The real debate now begins and the members of the house take section by section of the proposed legislation and debate it in detail. At this point in time, the House only discusses concrete matters concerning the bill and they may not debate about its desirability because this has already been done in the previous stage. Due to the nature of this stage in the legislative process, this stage is bound to be quite lengthy and hence may consume a lot of time for the House.

As a result, a committee is usually selected to look into the debate with each party selecting its own member to represent the House. The committee will undertake lengthy debates to establish how this law can be implemented and the implications it is likely to have in on the public. Its consistency with the constitution is also discussed. These selected members are usually experts or those with special interests in the Bill such that the parliament is saved a lot of time by selecting a committee.

4) Fourth Stage (Report stage)

The selected committee now brings the house the developments that they have come with during the committee stage so that they can be reviewed (Byrne and McCutcheon, 2009). During this stage, amendments on the Bill may be done. It incorporates the views of the House and establishes whether the committee has covered all aspects of the Bill.

5)  Fifth Stage

This forms the final stage of the Bill and by this time, the House is already in agreement that the Bill should be made into a law and that all the requirements are in place. During this stage, members of the House can only make verbal amendments since most amendments were made during the report stage.

Signing of the Bill into law

A Bill finally becomes law when it is signed by the President; approximately five days after it is passed. The law is made official when it is placed in the Iris Oifigiuil. After this, the law cannot be challenged since it is deemed constitutional. This indicates that for the Bill to be signed, it must be in accordance with the constitution. This is supported by Article 26.3.1 which maintains that the laws may not go against the constitution (Byrne and McCutcheon, 2009).

The President consults the Council of State and may order that the Bill be referred to the Supreme Court as detailed in Article 26 (Byrne and McCutcheon, 2009). If the Supreme Court finds the law provisions to be unconstitutional, the President cannot sign the Bill (Byrne and McCutcheon, 2009). Again, if a third of the House of Representatives and a majority of the Senate petition the President not to endorse the Bill, it cannot be signed to make it into a law.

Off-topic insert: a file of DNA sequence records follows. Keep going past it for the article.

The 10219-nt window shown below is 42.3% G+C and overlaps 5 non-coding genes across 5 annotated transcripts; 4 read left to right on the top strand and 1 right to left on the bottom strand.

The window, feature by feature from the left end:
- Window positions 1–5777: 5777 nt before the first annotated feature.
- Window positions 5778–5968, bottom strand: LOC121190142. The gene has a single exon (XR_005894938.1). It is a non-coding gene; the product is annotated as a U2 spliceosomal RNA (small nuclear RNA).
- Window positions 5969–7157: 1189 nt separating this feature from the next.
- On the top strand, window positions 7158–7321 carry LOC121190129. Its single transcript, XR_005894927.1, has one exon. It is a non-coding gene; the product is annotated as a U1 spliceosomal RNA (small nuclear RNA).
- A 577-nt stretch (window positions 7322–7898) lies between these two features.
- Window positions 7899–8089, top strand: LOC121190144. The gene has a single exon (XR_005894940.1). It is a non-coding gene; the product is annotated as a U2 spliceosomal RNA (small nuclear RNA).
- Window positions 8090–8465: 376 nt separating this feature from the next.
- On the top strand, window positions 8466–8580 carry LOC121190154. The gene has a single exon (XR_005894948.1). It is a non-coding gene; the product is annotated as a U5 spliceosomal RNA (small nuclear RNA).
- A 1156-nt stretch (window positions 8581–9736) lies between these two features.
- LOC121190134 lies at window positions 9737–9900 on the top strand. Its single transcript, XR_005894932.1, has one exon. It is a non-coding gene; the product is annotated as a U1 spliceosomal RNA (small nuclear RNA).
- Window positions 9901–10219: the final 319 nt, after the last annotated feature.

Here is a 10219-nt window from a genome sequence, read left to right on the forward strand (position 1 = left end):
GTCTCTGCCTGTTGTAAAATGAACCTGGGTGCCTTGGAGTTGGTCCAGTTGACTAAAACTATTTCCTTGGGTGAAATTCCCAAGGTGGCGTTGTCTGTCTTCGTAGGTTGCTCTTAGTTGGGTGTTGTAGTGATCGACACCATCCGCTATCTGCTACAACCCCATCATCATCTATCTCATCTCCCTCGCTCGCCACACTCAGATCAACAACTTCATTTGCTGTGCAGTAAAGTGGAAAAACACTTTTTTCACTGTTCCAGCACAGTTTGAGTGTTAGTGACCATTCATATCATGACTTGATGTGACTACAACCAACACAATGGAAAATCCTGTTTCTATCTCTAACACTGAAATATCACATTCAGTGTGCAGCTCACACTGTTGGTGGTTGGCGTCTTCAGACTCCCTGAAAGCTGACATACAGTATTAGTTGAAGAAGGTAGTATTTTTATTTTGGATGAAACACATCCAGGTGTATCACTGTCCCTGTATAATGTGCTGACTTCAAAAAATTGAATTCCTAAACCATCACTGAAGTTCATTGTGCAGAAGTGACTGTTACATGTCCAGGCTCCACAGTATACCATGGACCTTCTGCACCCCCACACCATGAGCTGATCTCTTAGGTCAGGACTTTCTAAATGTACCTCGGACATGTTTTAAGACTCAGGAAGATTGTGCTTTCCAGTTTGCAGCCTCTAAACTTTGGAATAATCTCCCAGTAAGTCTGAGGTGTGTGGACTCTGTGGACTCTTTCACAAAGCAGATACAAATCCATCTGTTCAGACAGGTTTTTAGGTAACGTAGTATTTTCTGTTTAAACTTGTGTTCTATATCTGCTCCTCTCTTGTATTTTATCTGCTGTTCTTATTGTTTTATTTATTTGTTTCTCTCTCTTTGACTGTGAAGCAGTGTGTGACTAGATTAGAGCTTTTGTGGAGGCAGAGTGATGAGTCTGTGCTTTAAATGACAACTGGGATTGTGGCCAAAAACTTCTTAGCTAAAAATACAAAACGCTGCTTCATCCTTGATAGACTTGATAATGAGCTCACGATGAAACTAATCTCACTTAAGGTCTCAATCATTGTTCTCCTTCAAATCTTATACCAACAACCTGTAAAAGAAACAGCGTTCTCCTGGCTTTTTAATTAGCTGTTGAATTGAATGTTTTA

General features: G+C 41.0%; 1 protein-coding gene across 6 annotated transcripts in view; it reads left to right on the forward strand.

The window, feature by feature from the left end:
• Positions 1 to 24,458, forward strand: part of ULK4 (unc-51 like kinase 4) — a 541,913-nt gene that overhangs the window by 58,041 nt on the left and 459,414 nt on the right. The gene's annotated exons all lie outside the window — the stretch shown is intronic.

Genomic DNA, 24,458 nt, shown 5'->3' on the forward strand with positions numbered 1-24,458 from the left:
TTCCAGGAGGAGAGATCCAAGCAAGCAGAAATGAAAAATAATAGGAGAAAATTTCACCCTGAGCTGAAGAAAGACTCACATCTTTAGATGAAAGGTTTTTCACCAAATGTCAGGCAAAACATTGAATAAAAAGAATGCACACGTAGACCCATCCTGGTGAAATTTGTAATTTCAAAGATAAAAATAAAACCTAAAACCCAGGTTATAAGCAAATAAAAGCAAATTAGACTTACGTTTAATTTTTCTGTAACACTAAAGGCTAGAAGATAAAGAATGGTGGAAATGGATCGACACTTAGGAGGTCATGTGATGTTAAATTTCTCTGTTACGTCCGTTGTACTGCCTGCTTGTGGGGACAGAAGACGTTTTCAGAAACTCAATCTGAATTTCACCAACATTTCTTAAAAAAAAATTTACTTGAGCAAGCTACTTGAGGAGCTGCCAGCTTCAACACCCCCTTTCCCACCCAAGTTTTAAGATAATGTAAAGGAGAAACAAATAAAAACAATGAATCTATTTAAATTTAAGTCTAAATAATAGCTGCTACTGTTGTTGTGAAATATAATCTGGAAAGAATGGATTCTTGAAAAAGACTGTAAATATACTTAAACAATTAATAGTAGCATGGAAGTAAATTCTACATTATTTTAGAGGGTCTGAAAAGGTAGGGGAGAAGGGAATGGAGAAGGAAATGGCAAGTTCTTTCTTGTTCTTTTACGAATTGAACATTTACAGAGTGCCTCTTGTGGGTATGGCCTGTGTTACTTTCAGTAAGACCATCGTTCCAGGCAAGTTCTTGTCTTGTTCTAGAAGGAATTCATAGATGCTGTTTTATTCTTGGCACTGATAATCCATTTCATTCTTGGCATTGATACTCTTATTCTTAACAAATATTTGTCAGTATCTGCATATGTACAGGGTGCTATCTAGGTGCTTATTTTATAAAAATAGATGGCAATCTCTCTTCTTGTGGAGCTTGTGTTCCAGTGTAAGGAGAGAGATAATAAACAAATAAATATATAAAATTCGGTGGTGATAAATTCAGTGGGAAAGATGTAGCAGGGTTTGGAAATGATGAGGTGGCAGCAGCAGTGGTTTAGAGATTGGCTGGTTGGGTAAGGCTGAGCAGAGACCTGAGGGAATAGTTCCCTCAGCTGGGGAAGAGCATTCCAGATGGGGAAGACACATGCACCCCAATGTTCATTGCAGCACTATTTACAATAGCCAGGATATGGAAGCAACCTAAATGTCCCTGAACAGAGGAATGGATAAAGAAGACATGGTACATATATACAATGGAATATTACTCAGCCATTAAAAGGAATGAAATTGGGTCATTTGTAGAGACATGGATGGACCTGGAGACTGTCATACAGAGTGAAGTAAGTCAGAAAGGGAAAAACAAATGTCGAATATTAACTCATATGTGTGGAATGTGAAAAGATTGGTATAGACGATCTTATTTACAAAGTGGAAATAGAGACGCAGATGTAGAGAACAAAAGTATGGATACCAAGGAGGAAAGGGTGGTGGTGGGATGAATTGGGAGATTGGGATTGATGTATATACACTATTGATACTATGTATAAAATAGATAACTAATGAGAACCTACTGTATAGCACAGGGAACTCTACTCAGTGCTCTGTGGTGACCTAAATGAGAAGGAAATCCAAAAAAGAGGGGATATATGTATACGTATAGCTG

This is mostly based on the grounds that the implications of the law are of national importance such that it requires the willingness of people to take up the law. The provision for this is found in Article 27. In such an event, a conclusion can be reached by letting the public vote as in the case of a referendum or waiting until the there is a re-election. The idea is that the newly elected officials represent the wishes of the people who elected them.

Special Bills

 Private Members Bill

For the Private Members Bills, the process may differ a little bit from the normal government Bill. Instead of being introduced by the Minister or the President or the Attorney General in certain circumstances, a member of the opposition presents the Bill. On reaching the second stage, the Bill is discussed for a maximum of six hours before being sent to a select committee. Note that in the normal government Bill the committee comprises of a representative of the whole house. This is where the difference in procedure comes in. However, the rest of the processes are carried on as usual before the Bill can eventually be declared a law of the land.

Constitutional Bills

The difference in procedure for this kind of Bill is that it requires consent from the public (Byrne and McCutcheon, 2009). As a result, once the Bill is completed, people are allowed to vote for or against the bill in a referendum. The majority votes determine whether the bill will be signed by the President or not. If a Bill is defeated during a referendum, the President may not sign it. On the contrary, if it is voted for by the majority the President signs and promulgates it so that it becomes law.